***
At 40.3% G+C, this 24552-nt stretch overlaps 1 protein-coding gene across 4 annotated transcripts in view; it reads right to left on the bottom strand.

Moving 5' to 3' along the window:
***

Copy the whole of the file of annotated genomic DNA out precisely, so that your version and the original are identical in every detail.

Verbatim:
At 40.3% G+C, this 24552-nt stretch overlaps 1 protein-coding gene across 4 annotated transcripts in view; it reads right to left on the bottom strand.

Moving 5' to 3' along the window: